There’s a divide between NBA players and the media who cover them, even when it comes to award season. Only last year were NBA award votes made public — thank Adam Silver for the transparency — but it’s still crendentialed media members who decide things like MVP. Kevin Durant believes it’s the players themselves who offer the best chance at a meritocracy, rather than sexy, often redundant narratives that can infect the voting process.
Durant was with every other NBA All-Star at today’s media session in the Manhattan Sheraton Ballroom. During the crush of the media onslaught, we were there, Kevin Durant attacked the discrepancy between knowing a player because you have to play with or against — him, and knowing a player because you’re watching him from press row.
By way of the Oklahoman comes KD’s soliloquy on media to the media:
“I mean, you guys vote on the MVP. I think MVP is a lot about narratives and what may happen during that time. It’s a lot of guys that have been playing extremely well for years and years and just starting to get MVP consideration. But I think that consistent play gets a little boring to people. But if you look at a guy like James Harden, he’s been doing it for three years and it’s the same thing but people are starting to act like it’s new. Steph Curry‘s been doing the same thing for three years. And I guess the narrative around their team and what he’s doing is new to everybody.
It’s not like they came out of nowhere.”
When Durant continued, it was easy to imagine him saying the same thing to his nodding fellow All-Star teammate, Russell Westbrook. #WhyNot Russ overtly derided an Oklahoman reporter on camera earlier this season, and it led to a lot of back and forth about the media’s role when covering an athlete.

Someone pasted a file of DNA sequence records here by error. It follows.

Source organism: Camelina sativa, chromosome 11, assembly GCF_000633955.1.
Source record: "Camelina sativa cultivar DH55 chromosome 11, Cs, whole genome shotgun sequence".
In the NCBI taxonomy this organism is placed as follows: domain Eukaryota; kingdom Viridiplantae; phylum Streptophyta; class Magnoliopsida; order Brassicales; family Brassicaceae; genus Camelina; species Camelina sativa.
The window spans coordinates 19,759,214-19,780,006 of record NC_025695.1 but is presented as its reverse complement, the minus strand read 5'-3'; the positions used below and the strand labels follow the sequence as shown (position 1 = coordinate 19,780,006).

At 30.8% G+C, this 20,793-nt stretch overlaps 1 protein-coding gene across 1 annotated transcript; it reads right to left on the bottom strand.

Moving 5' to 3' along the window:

“Yeah, I think media and guys get too much power to vote on stuff that quite frankly I don’t think you really know a lot about (or) as much as we (players) know about it,�� Durant said. “So, yeah, we play against these guys every single night. We battle against these guys. We know what they say on the court. We know how they handle their teammates. We know how they approach the game, and our vote should count. Our opinions should count. Like I said, I don’t think you guys know as much as we do, and I don’t see why you have more power than we do.”
“We really know these guys inside and out,” Durant said of his fellow NBA players. “It’s a lot of guys that deserve Defensive Player of the Year or Sixth Man of the Year. But they’re not the sexier names. I think a lot of people see the names of these players but really don’t get the other guys that contribute to our game as well. You guys are not in the scouting reports. You’re not in the team meetings and film sessions to really break down these players’ games. And I don’t see why you have more power in voting than we do. I mean, we’re out there on the court playing with them. We appreciate how you guys blow the game up and how much you bring attention to the game. But at the same time, to keep it pure the players should have more say in that stuff.”
Professional athletes — particularly the much smaller, and therefore more exclusive club of NBA players — are human beings, with just as many peccadilloes and insecurities as the rest of us. Likewise, they can be just as churlish, disingenuous and biased as some of our fellow media brethren. So if the players voted, the same issues that make every one of us human would still be in play.
The media bias towards own’s own players or team was discussed at length by Kevin Draper at The Diss last April after media voting first became public knowledge. The results largely align with what Durant said today, but we’ll add the caveat that all humans are fallible. Maybe computers should decide — cue a Chuckgasm
Still, Durant has a point. Beat reporters and national writers can only glean so much from repeatedly watching a team play. There are going to be players and teams who fly under the radar of even the most circumspect writer or analyst. Players might have a better barometer for dominance or superior play, but they’re also in the thick of competition, and cursory, or undeveloped, impressions can still play a role — just like they do with the media.
Case in point, Dwight Howard, who KD repeatedly called a “p*ssy” while on the bench with a foot injury earlier this season, might come up for an award at the end of the season (OK, Howard won’t this year, but he could in the future, and this is a hypothetical so save your breath if you’re eager for some Dwight bashing)
Can Durant be expected to be objective if Howard is up for a end-of-season honor?
We’re all human, but Durant has a point. Should players get an equal vote in NBA awards?